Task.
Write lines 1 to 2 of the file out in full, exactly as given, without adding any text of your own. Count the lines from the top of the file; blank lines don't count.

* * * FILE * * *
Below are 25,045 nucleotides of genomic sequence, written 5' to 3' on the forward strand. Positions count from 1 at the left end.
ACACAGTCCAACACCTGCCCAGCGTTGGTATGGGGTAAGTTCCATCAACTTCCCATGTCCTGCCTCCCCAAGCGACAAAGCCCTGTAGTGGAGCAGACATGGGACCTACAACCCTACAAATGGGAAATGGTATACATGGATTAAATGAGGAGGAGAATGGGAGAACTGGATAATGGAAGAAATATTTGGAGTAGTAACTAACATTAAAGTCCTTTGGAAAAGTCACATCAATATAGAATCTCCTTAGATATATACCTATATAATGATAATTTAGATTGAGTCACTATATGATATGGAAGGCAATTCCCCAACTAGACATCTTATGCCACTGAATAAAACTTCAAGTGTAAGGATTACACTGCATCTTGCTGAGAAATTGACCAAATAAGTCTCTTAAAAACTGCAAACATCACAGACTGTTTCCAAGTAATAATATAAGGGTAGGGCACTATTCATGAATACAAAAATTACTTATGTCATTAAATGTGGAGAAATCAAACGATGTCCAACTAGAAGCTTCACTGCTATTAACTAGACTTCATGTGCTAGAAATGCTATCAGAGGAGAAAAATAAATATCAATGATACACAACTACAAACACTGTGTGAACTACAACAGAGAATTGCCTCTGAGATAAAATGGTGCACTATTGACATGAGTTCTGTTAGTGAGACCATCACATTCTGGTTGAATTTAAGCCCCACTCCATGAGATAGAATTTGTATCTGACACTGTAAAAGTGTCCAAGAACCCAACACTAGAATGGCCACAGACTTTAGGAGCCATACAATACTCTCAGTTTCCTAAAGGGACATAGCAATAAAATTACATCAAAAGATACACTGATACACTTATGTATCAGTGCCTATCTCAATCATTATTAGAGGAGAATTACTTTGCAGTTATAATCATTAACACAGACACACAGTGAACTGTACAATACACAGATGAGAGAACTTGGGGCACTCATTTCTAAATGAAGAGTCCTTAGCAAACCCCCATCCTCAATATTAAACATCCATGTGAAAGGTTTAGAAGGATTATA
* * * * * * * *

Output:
Below are 25,045 nucleotides of genomic sequence, written 5' to 3' on the forward strand. Positions count from 1 at the left end.
ACACAGTCCAACACCTGCCCAGCGTTGGTATGGGGTAAGTTCCATCAACTTCCCATGTCCTGCCTCCCCAAGCGACAAAGCCCTGTAGTGGAGCAGACATGGGACCTACAACCCTACAAATGGGAAATGGTATACATGGATTAAATGAGGAGGAGAATGGGAGAACTGGATAATGGAAGAAATATTTGGAGTAGTAACTAACATTAAAGTCCTTTGGAAAAGTCACATCAATATAGAATCTCCTTAGATATATACCTATATAATGATAATTTAGATTGAGTCACTATATGATATGGAAGGCAATTCCCCAACTAGACATCTTATGCCACTGAATAAAACTTCAAGTGTAAGGATTACACTGCATCTTGCTGAGAAATTGACCAAATAAGTCTCTTAAAAACTGCAAACATCACAGACTGTTTCCAAGTAATAATATAAGGGTAGGGCACTATTCATGAATACAAAAATTACTTATGTCATTAAATGTGGAGAAATCAAACGATGTCCAACTAGAAGCTTCACTGCTATTAACTAGACTTCATGTGCTAGAAATGCTATCAGAGGAGAAAAATAAATATCAATGATACACAACTACAAACACTGTGTGAACTACAACAGAGAATTGCCTCTGAGATAAAATGGTGCACTATTGACATGAGTTCTGTTAGTGAGACCATCACATTCTGGTTGAATTTAAGCCCCACTCCATGAGATAGAATTTGTATCTGACACTGTAAAAGTGTCCAAGAACCCAACACTAGAATGGCCACAGACTTTAGGAGCCATACAATACTCTCAGTTTCCTAAAGGGACATAGCAATAAAATTACATCAAAAGATACACTGATACACTTATGTATCAGTGCCTATCTCAATCATTATTAGAGGAGAATTACTTTGCAGTTATAATCATTAACACAGACACACAGTGAACTGTACAATACACAGATGAGAGAACTTGGGGCACTCATTTCTAAATGAAGAGTCCTTAGCAAACCCCCATCCTCAATATTAAACATCCATGTGAAAGGTTTAGAAGGATTATA